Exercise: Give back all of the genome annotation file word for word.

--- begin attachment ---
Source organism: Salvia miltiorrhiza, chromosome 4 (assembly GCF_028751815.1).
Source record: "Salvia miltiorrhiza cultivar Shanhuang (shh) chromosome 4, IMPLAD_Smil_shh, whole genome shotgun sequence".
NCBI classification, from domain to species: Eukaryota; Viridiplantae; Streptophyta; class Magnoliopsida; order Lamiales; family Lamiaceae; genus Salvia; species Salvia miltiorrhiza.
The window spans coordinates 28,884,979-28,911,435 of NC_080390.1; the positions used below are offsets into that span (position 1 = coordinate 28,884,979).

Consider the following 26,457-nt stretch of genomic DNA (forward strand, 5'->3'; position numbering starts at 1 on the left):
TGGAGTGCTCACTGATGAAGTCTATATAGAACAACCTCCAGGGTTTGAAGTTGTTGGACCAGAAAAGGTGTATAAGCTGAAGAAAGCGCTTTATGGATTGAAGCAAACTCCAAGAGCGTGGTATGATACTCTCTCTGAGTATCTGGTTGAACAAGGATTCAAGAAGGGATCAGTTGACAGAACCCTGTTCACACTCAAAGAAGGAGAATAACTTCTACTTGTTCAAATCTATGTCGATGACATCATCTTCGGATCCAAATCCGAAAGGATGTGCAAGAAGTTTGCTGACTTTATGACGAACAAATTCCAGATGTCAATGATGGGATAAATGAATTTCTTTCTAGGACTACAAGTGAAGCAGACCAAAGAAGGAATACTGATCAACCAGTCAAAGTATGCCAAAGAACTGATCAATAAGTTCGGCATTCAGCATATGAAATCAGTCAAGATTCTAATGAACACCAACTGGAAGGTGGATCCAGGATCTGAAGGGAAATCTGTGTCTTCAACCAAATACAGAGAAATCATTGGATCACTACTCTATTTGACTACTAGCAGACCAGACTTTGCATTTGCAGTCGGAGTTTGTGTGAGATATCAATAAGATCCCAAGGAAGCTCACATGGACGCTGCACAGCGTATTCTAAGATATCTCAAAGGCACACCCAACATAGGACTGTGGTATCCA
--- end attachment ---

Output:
Source organism: Salvia miltiorrhiza, chromosome 4 (assembly GCF_028751815.1).
Source record: "Salvia miltiorrhiza cultivar Shanhuang (shh) chromosome 4, IMPLAD_Smil_shh, whole genome shotgun sequence".
NCBI classification, from domain to species: Eukaryota; Viridiplantae; Streptophyta; class Magnoliopsida; order Lamiales; family Lamiaceae; genus Salvia; species Salvia miltiorrhiza.
The window spans coordinates 28,884,979-28,911,435 of NC_080390.1; the positions used below are offsets into that span (position 1 = coordinate 28,884,979).

Consider the following 26,457-nt stretch of genomic DNA (forward strand, 5'->3'; position numbering starts at 1 on the left):
TGGAGTGCTCACTGATGAAGTCTATATAGAACAACCTCCAGGGTTTGAAGTTGTTGGACCAGAAAAGGTGTATAAGCTGAAGAAAGCGCTTTATGGATTGAAGCAAACTCCAAGAGCGTGGTATGATACTCTCTCTGAGTATCTGGTTGAACAAGGATTCAAGAAGGGATCAGTTGACAGAACCCTGTTCACACTCAAAGAAGGAGAATAACTTCTACTTGTTCAAATCTATGTCGATGACATCATCTTCGGATCCAAATCCGAAAGGATGTGCAAGAAGTTTGCTGACTTTATGACGAACAAATTCCAGATGTCAATGATGGGATAAATGAATTTCTTTCTAGGACTACAAGTGAAGCAGACCAAAGAAGGAATACTGATCAACCAGTCAAAGTATGCCAAAGAACTGATCAATAAGTTCGGCATTCAGCATATGAAATCAGTCAAGATTCTAATGAACACCAACTGGAAGGTGGATCCAGGATCTGAAGGGAAATCTGTGTCTTCAACCAAATACAGAGAAATCATTGGATCACTACTCTATTTGACTACTAGCAGACCAGACTTTGCATTTGCAGTCGGAGTTTGTGTGAGATATCAATAAGATCCCAAGGAAGCTCACATGGACGCTGCACAGCGTATTCTAAGATATCTCAAAGGCACACCCAACATAGGACTGTGGTATCCA